Although currently on hold, the government has been looking into the requirement for all internet providers to keep logs for 2 years. Part of the proposal would also require the ISP to retain all URLs the user has viewed and all ingoing and outgoing emails.
The proposal also allows ASIO to access these logs without a warrant...
"Most often, the term warrant refers to a specific type of authorization; a writ issued by a competent officer, usually a judge or magistrate, which permits an otherwise illegal act that would violate individual rights and affords the person executing the writ protection from damages if the act is performed." - http://en.wikipedia.org/wiki/Warrant_(law)
Where is your Email Stored
Lets cover email quickly. My email provider is in Canada. I am sure lots of people are using GMail, so not in Australia once more. They won't be covered by these laws. The vast majority of email systems, including Webmail, POP and IMAP (used by most desktop systems) are automatically configured to be encrypted. This means the ISP can not see the email. The email is encrypted from the overseas server all the way to the laptop/desktop/mobile device reading it.
OK Keeping URL data is annoying. It technically does not provide the data, but does show you what you were doing.
Jimmy Wales (Wikipedia) has said he will encrypt the whole of Wikipedia if the UK introduces similar laws. You can not log URLs if you are using Encrypted web sites (e.g. HTTPS). All that the ISP will have logged is that you made a connection to Wikipedia, and no idea what page you were viewing. So yes, they would have logged that you went to guyspy, but not what you read.
Encrypting is becoming the norm.
IP is not a person
A web site that doesn't require authentication does not know anything about the user except their IP number. This IP number is often not the actual user. ISPs use proxy and transparent proxy, and even IP masquerading. All of these mean that you can't tell, even with logs from the web site, who it actually was.
In my house alone we have 8 laptops, 5 main desktops, a few servers, 2 iPads, an Android tablet, 4 mobile phones and 6 separate people all using the one IP number, which is randomly allocated by our ISP. So you have no way to know who it was.
A VPN (Virtual Private Network) is becoming more popular. It is also becoming more standardised and easy to use even from mobile devices like iPhone/iPad and Android. This means a work user may be accessing a VPN - which means all traffic is now going via the office computer. That will be a single IP as well (most likely). Now it could be that each work is required to do their own VPN, so lets switch to a home VPN - will people be required to keep their own logs?
VPNs are readily available in other countries. These VPNs guarantee not keeping logs, you can even use many of them. They are easier to setup than email !
What will be the responsibility for backup by the log keepers? Most business can't afford backups of the most current data of their site. Now they will be expected to keep logs for 2 years. What if they loose their logs? What if I accidentally kept my logs on an unreliable disk with no backup? Do I go to jail, or is this a loop hole we can all use?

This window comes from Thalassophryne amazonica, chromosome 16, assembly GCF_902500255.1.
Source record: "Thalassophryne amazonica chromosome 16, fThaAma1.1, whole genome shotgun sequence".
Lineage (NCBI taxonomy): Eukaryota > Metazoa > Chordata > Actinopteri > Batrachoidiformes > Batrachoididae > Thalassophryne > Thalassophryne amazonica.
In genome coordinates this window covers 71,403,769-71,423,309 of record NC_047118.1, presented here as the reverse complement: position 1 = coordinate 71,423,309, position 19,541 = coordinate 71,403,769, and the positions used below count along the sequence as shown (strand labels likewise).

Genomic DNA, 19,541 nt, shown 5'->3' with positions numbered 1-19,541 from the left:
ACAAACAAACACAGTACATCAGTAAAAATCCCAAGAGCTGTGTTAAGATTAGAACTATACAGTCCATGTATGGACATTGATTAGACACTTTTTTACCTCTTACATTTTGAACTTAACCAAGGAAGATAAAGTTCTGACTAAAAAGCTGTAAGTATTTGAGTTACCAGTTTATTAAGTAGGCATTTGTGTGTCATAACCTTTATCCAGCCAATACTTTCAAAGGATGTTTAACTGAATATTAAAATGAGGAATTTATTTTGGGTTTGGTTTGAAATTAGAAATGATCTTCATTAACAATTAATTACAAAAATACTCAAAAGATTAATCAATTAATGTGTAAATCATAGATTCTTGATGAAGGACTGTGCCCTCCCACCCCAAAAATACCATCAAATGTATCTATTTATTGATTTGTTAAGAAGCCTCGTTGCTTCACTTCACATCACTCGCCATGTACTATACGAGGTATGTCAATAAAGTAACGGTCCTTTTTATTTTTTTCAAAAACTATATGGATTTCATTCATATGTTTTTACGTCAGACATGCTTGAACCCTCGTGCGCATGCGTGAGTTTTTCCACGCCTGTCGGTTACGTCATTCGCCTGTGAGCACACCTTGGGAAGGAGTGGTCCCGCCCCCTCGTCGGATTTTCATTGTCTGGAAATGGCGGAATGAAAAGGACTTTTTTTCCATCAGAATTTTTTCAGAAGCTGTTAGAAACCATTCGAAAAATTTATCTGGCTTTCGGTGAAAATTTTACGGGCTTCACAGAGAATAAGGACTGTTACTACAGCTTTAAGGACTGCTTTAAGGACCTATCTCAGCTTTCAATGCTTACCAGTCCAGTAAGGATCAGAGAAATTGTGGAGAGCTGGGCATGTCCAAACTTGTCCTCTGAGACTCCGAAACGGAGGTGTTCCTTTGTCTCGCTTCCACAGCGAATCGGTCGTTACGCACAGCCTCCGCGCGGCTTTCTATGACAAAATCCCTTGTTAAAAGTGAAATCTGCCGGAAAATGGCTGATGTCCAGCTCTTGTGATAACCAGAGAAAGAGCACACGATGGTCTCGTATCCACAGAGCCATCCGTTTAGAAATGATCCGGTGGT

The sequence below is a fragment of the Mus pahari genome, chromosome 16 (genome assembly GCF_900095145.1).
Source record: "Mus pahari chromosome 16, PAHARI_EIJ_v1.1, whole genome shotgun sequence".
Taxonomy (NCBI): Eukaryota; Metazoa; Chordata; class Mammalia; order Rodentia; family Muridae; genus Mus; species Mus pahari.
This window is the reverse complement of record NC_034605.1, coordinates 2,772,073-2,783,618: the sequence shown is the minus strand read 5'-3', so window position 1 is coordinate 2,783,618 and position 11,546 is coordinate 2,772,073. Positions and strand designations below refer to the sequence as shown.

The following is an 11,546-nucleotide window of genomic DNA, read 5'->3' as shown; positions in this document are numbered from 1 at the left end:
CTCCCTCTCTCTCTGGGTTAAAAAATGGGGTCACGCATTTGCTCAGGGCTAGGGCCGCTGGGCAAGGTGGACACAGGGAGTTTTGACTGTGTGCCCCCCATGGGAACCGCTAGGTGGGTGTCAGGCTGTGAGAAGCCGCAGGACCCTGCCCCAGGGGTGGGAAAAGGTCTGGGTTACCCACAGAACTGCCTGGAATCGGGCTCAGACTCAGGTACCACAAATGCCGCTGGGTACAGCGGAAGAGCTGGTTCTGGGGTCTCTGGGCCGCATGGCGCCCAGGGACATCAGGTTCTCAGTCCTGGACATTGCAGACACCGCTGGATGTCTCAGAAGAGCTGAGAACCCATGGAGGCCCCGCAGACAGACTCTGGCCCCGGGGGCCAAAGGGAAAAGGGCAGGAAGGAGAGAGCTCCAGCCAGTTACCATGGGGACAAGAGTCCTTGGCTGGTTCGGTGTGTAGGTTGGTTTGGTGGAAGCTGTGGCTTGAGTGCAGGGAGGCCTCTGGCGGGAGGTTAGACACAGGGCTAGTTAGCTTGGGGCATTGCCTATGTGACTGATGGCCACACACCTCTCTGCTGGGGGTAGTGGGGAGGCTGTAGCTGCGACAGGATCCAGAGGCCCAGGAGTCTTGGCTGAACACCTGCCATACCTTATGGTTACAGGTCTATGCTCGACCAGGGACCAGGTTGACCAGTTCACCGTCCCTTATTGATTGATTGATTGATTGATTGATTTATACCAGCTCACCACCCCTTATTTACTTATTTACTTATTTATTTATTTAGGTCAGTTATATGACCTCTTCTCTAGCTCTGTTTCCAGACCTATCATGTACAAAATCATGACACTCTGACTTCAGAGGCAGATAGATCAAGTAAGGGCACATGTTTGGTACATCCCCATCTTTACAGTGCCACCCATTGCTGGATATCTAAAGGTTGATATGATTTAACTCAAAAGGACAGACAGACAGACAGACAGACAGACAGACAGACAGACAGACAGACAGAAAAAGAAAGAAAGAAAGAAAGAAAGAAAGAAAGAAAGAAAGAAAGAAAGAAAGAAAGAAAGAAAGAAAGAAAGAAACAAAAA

We have seen even the best companies loose their data. And that is users who are careful and keeping financial data. Logs, which are normally kept on less secure servers will now need to be kept for long periods, and securely. But they still have to be accessible.
What is the cost for access? and who pays? You archive, encrypt and backup your logs. Now government agency asks for logs against a user. This is going to cost you some time, what if you get a few of these a week, starts to become a full time job. So you can automate it and make things more accessible, but that itself costs more. And automating and making things accessible means your security is lower.
Giving out your Passwords
One of the recommendations is that a password must be handed over by the owner of an account on request by the government agency. This one is just silly. We need to look at this one further, but here are just a few ideas to consider:
- Change password after release - this one will probably be covered
- "Refuse to answer that question" - we don't have the constitutional right to remain silence, but it is accepted in criminal cases. Among the exceptions to this is the anti-terrorism laws. You have human rights, unless you are a suspected terrorist...
- Something you have. You should start to use "something I know" and "something I have" security. E.g. RSA keys.
Computer access - remote control
Not sure how this one is going to work? Anything ASIO can do to my computer without my permission another "baddy guy" (what my kids call criminals) could do, and we are constantly protecting against that. In most ways I think we can ignore this one. Just make sure you are protecting your computer from any malware, spyware, etc.
Criminals are not idiots. Encryption is not only common place, it isn't even hard. So if you are a criminal, none of these new rules will help catch them, as they are all easy to work around. 10 years ago it may have taken someone with good computer skills, but not now.
We are yet again loosing our privacy, sacrificing liberty for a false sense of security.
The article says that government agencies are concerned that SilentCircle is making encryption easy. Again, who cares? Easy is for non-criminals. Any criminal has been able to have this kind of secure encrypted communications for years. So why is government nervous? One line of argument is that it is trying to monitor everyone else. More likely I think that governments are just out of touch with technology. They assume that if it isn't easy for anyone, then it isn't used by anyone. Mainly, I think they are just 10 years out of phase with where consumers are.